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The Carletonian

The Carletonian

The Carletonian

Issues with the true crime trend

<u’ve been on Netflix recently or looked at the top podcasts on Spotify and iTunes, you’ve probably noticed the recent craze for all things murder. Being fascinated by stories of infamous serial killers and shocking tales of survivors is not a new phenomnom; however, the recent wave of interest in this once underground community is.

My love for true crime started from a young age with Dateline and blossomed into a healthy obsession that I satisfy with books about cult leaders and murder documentaries. More recently, I have fallen in love with the podcast My Favorite Murder (10/10 recommend). As a long-time appreciator for true crime, there are problems I’ve come to recognize within the murder community.
The recent trend of true crime has, in many ways, exacerbated these issues, namely the glorification of killers and disregard for victims. Let’s look at a Sundance film about Ted Bundy as a case study: Extremely Wicked, Shockingly Evil and Vile. The film’s trailer has just come out and Netflix recently made a deal in hopes to buy it. Played by Zac Efron, Ted Bundy is portrayed as hot, charming, and romanticized as ever.

Despite his long list of victims (there are 30 that we know of), which he murdered and sexually assaulted, none are mentioned or shown in the trailer—save for a short clip of him dragging a faceless, unconscious woman accompanied to upbeat rock music.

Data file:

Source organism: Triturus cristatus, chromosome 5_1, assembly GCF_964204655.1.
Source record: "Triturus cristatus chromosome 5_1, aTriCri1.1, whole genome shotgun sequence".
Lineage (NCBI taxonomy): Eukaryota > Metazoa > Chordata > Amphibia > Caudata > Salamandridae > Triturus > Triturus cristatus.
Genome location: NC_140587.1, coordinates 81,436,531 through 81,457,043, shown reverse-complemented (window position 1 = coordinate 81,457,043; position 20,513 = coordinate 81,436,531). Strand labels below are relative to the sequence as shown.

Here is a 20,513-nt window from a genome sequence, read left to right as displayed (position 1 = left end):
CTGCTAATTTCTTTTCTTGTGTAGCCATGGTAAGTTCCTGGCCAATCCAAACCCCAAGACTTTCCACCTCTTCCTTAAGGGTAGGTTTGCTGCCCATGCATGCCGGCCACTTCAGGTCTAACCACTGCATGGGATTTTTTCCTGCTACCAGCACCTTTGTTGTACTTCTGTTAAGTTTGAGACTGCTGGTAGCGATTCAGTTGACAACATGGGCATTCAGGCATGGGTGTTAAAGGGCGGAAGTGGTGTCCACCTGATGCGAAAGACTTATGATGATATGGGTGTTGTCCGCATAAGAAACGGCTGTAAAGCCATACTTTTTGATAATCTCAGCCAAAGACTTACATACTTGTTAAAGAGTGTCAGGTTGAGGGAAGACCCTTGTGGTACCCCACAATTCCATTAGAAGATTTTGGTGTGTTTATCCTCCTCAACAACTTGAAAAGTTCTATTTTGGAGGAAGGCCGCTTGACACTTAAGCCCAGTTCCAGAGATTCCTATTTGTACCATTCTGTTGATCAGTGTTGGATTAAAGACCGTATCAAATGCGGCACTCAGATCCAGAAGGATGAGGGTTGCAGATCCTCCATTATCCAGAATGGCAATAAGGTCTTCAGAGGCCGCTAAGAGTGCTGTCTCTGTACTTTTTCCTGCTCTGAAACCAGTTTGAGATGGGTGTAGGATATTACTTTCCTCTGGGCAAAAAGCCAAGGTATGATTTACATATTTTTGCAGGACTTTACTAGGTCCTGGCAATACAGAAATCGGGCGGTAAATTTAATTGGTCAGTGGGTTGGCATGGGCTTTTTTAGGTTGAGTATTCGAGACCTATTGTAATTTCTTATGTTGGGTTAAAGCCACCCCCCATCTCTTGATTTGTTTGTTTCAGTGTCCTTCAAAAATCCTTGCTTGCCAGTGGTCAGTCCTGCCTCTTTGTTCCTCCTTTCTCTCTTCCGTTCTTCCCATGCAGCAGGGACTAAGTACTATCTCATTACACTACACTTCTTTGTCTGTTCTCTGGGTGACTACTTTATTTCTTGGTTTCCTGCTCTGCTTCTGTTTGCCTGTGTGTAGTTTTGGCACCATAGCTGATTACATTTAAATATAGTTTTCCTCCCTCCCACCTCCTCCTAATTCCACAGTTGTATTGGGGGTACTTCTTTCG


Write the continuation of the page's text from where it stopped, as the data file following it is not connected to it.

Admiration and even cult-like following of serial killers is a disgusting, albeit an old trope. Productions should be conscious of this, and when they take on the stories of killers, they need to show the human impact. Murder is a touchy subject, and when you make a movie of it you should say the victims’ names and call the killers what they are: not sexy or dashing, but truly evil.

As true crime becomes more mainstream, the issue of romanticizing killers will inevitably become more obvious. That being said, it our job, as critical audiences and consumers of media, to remember serial killers aren’t sexy or meant to be celebrated. Serial killers display the worst in humanity and should be called out for what they indeed are: truly evil.

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